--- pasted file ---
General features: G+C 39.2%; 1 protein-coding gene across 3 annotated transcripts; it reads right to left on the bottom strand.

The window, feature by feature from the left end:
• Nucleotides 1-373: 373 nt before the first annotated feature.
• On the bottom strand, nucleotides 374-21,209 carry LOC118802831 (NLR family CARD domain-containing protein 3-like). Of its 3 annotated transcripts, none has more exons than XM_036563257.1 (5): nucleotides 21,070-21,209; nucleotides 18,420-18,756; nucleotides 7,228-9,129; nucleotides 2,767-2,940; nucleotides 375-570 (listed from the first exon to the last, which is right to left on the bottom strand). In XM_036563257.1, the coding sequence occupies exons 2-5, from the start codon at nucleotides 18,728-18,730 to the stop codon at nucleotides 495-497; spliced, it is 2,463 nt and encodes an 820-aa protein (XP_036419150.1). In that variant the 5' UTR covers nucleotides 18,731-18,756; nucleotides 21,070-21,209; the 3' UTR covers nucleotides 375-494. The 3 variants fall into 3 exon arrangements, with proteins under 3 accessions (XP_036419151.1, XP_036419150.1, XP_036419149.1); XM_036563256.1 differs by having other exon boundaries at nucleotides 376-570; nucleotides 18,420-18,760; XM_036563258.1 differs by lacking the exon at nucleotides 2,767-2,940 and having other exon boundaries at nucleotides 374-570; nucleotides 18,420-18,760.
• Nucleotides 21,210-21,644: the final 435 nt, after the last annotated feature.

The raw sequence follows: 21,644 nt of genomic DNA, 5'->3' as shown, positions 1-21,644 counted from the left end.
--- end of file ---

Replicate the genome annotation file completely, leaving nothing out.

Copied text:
General features: G+C 39.2%; 1 protein-coding gene across 3 annotated transcripts; it reads right to left on the bottom strand.

The window, feature by feature from the left end:
• Nucleotides 1-373: 373 nt before the first annotated feature.
• On the bottom strand, nucleotides 374-21,209 carry LOC118802831 (NLR family CARD domain-containing protein 3-like). Of its 3 annotated transcripts, none has more exons than XM_036563257.1 (5): nucleotides 21,070-21,209; nucleotides 18,420-18,756; nucleotides 7,228-9,129; nucleotides 2,767-2,940; nucleotides 375-570 (listed from the first exon to the last, which is right to left on the bottom strand). In XM_036563257.1, the coding sequence occupies exons 2-5, from the start codon at nucleotides 18,728-18,730 to the stop codon at nucleotides 495-497; spliced, it is 2,463 nt and encodes an 820-aa protein (XP_036419150.1). In that variant the 5' UTR covers nucleotides 18,731-18,756; nucleotides 21,070-21,209; the 3' UTR covers nucleotides 375-494. The 3 variants fall into 3 exon arrangements, with proteins under 3 accessions (XP_036419151.1, XP_036419150.1, XP_036419149.1); XM_036563256.1 differs by having other exon boundaries at nucleotides 376-570; nucleotides 18,420-18,760; XM_036563258.1 differs by lacking the exon at nucleotides 2,767-2,940 and having other exon boundaries at nucleotides 374-570; nucleotides 18,420-18,760.
• Nucleotides 21,210-21,644: the final 435 nt, after the last annotated feature.

The raw sequence follows: 21,644 nt of genomic DNA, 5'->3' as shown, positions 1-21,644 counted from the left end.